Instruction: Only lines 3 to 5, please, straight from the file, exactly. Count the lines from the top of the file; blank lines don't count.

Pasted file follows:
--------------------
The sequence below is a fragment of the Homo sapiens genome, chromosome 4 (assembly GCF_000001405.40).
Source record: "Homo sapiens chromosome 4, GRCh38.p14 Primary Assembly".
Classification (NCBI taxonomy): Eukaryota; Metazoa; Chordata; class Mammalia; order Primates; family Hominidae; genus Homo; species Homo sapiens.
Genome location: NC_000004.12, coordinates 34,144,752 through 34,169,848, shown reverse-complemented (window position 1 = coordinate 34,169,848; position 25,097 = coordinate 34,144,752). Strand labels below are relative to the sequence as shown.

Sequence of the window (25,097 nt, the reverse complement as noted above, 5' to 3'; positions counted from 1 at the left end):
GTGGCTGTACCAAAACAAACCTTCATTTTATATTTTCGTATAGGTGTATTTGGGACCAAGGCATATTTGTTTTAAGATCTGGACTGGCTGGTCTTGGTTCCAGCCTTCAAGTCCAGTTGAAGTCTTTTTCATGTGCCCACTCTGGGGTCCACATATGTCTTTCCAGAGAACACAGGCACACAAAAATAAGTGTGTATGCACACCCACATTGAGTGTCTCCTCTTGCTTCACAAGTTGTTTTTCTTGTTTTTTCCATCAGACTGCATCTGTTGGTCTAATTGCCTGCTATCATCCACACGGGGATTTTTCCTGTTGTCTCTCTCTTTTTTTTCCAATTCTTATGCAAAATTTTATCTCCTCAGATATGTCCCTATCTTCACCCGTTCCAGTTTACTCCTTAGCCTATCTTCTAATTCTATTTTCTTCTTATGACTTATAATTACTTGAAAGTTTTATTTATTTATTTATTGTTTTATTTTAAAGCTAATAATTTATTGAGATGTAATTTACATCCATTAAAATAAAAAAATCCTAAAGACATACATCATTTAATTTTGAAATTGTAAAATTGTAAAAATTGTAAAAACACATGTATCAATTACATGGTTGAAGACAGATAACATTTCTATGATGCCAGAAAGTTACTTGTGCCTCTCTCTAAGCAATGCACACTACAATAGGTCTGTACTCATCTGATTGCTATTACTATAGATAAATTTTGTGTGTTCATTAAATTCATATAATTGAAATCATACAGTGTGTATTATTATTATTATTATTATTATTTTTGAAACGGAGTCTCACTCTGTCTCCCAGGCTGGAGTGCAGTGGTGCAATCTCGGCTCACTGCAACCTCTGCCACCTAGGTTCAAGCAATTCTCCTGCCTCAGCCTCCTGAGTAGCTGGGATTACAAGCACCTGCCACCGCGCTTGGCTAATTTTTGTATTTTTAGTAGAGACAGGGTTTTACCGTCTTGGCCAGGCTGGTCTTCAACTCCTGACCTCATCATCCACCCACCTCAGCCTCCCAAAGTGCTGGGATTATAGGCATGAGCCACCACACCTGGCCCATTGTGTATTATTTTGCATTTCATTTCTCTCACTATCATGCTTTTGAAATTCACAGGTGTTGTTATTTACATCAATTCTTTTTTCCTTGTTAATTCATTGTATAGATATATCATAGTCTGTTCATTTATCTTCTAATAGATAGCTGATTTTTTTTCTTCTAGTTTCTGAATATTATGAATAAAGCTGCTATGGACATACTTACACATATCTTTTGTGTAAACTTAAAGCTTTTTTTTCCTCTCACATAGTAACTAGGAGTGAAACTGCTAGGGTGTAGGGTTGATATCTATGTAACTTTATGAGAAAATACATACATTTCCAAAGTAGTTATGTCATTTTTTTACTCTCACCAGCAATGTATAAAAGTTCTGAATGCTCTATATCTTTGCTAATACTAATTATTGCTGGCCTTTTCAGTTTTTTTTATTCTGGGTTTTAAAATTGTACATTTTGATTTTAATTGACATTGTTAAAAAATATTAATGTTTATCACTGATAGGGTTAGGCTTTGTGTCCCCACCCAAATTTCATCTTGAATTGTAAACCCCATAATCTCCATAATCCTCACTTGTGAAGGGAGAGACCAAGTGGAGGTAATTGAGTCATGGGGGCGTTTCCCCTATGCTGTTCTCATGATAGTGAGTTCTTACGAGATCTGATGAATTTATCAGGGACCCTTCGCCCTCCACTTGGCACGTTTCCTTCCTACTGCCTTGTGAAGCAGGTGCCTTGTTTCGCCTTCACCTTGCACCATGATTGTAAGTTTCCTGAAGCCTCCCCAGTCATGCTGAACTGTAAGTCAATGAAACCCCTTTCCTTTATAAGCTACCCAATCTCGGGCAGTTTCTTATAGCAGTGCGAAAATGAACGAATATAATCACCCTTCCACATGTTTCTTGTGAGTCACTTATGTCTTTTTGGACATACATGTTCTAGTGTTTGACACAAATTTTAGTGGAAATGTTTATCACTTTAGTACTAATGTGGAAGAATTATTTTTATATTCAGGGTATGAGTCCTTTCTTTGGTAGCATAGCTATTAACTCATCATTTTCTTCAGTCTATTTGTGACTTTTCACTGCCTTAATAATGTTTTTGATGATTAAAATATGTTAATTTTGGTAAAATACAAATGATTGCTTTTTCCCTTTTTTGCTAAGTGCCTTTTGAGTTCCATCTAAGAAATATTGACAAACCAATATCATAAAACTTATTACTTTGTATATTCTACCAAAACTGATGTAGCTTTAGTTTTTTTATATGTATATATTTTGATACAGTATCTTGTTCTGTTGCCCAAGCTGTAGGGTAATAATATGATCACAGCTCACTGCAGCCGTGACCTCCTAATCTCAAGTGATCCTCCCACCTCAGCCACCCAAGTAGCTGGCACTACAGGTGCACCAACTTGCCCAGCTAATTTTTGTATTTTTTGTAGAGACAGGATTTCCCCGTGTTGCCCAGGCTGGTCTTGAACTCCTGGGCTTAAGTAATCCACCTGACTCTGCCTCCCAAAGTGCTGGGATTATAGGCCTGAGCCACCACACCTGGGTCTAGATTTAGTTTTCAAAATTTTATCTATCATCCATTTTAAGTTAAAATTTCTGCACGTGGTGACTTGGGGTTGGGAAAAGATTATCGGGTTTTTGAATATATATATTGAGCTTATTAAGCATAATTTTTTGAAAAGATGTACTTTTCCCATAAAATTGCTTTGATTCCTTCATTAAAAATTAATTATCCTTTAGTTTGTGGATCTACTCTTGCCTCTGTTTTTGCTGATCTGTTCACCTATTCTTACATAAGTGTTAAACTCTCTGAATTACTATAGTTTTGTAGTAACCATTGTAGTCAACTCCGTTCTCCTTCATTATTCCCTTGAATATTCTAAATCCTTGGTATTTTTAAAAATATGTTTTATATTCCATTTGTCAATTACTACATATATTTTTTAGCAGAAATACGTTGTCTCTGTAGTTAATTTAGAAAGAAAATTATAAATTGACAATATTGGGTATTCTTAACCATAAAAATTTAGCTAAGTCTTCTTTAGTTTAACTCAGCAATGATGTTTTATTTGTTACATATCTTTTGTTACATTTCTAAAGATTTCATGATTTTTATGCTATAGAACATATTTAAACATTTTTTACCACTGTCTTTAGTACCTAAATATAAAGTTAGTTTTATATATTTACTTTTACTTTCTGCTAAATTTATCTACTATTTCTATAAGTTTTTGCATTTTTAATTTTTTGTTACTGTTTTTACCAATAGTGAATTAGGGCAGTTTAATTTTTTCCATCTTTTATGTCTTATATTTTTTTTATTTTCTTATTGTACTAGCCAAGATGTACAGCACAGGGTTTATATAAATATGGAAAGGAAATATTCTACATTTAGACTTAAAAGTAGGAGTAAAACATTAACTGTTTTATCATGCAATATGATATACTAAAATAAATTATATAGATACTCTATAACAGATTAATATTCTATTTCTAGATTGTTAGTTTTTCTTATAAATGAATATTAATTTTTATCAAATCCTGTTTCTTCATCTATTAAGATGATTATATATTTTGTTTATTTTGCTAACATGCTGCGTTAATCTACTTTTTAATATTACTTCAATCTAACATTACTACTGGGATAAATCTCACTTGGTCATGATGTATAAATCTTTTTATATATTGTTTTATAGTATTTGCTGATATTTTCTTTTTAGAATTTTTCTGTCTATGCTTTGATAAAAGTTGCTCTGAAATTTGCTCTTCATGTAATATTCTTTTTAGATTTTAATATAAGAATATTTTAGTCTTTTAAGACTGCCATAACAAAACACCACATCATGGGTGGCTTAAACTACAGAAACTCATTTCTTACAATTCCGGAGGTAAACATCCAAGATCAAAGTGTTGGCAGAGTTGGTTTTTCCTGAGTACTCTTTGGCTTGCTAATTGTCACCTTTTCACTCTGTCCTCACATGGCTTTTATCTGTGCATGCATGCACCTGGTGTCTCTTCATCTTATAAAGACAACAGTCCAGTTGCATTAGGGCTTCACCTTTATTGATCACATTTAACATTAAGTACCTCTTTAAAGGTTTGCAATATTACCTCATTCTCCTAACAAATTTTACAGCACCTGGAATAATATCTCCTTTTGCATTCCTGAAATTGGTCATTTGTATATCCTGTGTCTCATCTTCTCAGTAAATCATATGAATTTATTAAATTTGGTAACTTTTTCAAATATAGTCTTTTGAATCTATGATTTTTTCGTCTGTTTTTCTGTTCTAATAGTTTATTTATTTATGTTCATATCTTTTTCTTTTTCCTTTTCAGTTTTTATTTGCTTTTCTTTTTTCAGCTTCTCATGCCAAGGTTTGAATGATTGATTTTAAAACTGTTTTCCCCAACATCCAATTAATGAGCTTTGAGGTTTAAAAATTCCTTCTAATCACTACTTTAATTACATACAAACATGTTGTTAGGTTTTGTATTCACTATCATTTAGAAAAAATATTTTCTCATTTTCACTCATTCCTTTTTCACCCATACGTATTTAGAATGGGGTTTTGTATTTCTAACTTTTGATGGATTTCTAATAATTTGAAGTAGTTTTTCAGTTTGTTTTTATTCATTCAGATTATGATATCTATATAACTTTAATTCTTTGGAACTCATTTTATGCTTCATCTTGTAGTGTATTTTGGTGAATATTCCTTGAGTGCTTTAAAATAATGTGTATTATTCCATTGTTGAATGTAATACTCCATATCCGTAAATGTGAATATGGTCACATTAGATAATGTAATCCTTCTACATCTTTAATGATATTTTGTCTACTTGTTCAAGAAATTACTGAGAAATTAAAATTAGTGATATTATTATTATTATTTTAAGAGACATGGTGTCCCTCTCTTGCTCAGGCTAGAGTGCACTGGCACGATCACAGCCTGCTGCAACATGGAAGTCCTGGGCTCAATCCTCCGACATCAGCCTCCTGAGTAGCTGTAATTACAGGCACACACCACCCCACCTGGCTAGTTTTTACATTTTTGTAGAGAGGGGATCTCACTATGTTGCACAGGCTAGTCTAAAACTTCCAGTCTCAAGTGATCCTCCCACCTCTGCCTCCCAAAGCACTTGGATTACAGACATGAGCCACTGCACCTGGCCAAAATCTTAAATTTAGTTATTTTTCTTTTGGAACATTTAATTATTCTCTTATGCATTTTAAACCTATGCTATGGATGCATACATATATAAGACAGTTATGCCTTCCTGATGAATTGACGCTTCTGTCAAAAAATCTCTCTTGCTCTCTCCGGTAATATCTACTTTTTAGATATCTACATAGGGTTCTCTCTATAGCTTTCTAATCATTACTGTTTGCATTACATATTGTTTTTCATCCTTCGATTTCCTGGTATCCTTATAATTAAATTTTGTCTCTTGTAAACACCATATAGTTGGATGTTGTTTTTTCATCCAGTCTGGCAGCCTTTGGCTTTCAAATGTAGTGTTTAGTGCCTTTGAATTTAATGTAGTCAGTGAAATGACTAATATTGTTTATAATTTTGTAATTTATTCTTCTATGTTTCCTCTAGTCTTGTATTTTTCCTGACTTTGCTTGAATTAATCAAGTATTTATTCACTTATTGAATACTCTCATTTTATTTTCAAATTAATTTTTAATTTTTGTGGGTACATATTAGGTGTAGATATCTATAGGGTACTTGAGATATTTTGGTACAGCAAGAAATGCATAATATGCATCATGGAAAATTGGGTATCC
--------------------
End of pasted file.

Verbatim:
Classification (NCBI taxonomy): Eukaryota; Metazoa; Chordata; class Mammalia; order Primates; family Hominidae; genus Homo; species Homo sapiens.
Genome location: NC_000004.12, coordinates 34,144,752 through 34,169,848, shown reverse-complemented (window position 1 = coordinate 34,169,848; position 25,097 = coordinate 34,144,752). Strand labels below are relative to the sequence as shown.

Sequence of the window (25,097 nt, the reverse complement as noted above, 5' to 3'; positions counted from 1 at the left end):